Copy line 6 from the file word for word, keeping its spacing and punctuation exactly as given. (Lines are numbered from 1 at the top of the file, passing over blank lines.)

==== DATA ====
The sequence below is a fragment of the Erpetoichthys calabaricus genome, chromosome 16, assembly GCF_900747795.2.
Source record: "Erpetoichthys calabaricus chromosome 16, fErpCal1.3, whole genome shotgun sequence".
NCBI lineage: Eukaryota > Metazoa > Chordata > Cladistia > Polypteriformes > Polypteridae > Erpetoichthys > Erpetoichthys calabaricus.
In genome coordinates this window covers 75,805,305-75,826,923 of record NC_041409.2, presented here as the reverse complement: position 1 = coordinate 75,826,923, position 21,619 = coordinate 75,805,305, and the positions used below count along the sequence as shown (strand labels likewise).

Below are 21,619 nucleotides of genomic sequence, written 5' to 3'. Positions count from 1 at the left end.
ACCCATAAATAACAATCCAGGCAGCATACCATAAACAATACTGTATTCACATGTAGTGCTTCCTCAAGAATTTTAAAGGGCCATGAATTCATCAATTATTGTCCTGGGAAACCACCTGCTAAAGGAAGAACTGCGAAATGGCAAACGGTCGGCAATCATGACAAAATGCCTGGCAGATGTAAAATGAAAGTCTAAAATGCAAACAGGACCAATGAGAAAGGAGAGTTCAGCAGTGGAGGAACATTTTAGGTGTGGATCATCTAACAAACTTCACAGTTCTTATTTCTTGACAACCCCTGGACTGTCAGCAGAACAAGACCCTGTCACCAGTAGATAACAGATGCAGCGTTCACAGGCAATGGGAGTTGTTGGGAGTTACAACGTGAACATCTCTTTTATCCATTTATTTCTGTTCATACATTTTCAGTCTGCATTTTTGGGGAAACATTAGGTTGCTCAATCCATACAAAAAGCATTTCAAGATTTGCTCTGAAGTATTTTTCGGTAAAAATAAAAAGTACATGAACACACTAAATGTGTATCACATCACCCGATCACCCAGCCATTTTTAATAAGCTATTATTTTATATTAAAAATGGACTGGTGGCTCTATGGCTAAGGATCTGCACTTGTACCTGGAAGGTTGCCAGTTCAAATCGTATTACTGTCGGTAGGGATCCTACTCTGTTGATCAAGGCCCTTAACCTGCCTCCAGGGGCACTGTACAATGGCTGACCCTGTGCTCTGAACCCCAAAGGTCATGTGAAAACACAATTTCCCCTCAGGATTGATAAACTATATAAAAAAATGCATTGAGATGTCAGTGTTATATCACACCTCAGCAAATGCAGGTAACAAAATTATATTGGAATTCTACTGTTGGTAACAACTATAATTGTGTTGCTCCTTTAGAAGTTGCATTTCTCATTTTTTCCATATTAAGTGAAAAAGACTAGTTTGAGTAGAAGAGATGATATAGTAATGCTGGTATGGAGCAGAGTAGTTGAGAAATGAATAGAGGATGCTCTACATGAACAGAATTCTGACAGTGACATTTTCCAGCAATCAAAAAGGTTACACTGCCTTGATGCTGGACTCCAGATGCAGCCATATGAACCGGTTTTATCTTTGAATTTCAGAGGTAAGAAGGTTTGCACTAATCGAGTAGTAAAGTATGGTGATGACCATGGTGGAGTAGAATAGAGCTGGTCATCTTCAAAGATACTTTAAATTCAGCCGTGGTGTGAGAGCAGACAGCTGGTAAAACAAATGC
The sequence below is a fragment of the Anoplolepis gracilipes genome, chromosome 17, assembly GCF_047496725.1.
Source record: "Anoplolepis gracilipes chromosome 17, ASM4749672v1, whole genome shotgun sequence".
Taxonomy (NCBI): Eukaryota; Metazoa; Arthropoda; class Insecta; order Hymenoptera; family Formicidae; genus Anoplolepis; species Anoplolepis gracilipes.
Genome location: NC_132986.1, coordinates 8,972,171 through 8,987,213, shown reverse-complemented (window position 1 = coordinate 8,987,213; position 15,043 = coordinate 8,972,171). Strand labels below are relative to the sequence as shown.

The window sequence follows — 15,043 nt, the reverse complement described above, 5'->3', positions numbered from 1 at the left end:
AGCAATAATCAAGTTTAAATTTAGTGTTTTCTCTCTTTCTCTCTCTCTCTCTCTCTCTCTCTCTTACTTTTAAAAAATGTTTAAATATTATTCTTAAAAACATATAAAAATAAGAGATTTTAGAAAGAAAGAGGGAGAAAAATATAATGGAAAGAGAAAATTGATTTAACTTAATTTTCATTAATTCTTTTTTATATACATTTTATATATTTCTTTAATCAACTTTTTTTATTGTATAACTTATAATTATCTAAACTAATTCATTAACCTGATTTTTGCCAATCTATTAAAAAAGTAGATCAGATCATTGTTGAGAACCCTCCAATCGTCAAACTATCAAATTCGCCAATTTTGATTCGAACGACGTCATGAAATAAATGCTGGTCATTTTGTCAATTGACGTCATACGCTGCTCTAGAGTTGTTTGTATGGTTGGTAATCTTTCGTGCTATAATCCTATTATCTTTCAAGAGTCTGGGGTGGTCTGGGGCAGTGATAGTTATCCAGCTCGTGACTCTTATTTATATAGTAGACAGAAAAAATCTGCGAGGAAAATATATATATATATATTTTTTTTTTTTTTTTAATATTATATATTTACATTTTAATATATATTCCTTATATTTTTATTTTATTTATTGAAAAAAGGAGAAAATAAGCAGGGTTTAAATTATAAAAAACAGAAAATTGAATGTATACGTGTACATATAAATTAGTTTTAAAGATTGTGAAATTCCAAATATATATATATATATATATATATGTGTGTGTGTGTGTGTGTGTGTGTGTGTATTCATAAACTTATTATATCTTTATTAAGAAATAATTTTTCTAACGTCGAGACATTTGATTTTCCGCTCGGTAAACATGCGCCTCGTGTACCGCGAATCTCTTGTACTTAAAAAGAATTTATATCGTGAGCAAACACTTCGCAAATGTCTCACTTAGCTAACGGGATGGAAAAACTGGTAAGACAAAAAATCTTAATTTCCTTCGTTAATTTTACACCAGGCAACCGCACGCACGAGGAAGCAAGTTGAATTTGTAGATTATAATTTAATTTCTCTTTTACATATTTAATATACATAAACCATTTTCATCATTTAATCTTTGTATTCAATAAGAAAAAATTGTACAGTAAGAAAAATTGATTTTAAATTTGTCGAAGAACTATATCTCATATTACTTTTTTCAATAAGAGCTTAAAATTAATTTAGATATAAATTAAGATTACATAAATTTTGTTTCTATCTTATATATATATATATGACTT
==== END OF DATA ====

ACCCATAAATAACAATCCAGGCAGCATACCATAAACAATACTGTATTCACATGTAGTGCTTCCTCAAGAATTTTAAAGGGCCATGAATTCATCAATTATTGTCCTGGGAAACCACCTGCTAAAGGAAGAACTGCGAAATGGCAAACGGTCGGCAATCATGACAAAATGCCTGGCAGATGTAAAATGAAAGTCTAAAATGCAAACAGGACCAATGAGAAAGGAGAGTTCAGCAGTGGAGGAACATTTTAGGTGTGGATCATCTAACAAACTTCACAGTTCTTATTTCTTGACAACCCCTGGACTGTCAGCAGAACAAGACCCTGTCACCAGTAGATAACAGATGCAGCGTTCACAGGCAATGGGAGTTGTTGGGAGTTACAACGTGAACATCTCTTTTATCCATTTATTTCTGTTCATACATTTTCAGTCTGCATTTTTGGGGAAACATTAGGTTGCTCAATCCATACAAAAAGCATTTCAAGATTTGCTCTGAAGTATTTTTCGGTAAAAATAAAAAGTACATGAACACACTAAATGTGTATCACATCACCCGATCACCCAGCCATTTTTAATAAGCTATTATTTTATATTAAAAATGGACTGGTGGCTCTATGGCTAAGGATCTGCACTTGTACCTGGAAGGTTGCCAGTTCAAATCGTATTACTGTCGGTAGGGATCCTACTCTGTTGATCAAGGCCCTTAACCTGCCTCCAGGGGCACTGTACAATGGCTGACCCTGTGCTCTGAACCCCAAAGGTCATGTGAAAACACAATTTCCCCTCAGGATTGATAAACTATATAAAAAAATGCATTGAGATGTCAGTGTTATATCACACCTCAGCAAATGCAGGTAACAAAATTATATTGGAATTCTACTGTTGGTAACAACTATAATTGTGTTGCTCCTTTAGAAGTTGCATTTCTCATTTTTTCCATATTAAGTGAAAAAGACTAGTTTGAGTAGAAGAGATGATATAGTAATGCTGGTATGGAGCAGAGTAGTTGAGAAATGAATAGAGGATGCTCTACATGAACAGAATTCTGACAGTGACATTTTCCAGCAATCAAAAAGGTTACACTGCCTTGATGCTGGACTCCAGATGCAGCCATATGAACCGGTTTTATCTTTGAATTTCAGAGGTAAGAAGGTTTGCACTAATCGAGTAGTAAAGTATGGTGATGACCATGGTGGAGTAGAATAGAGCTGGTCATCTTCAAAGATACTTTAAATTCAGCCGTGGTGTGAGAGCAGACAGCTGGTAAAACAAATGC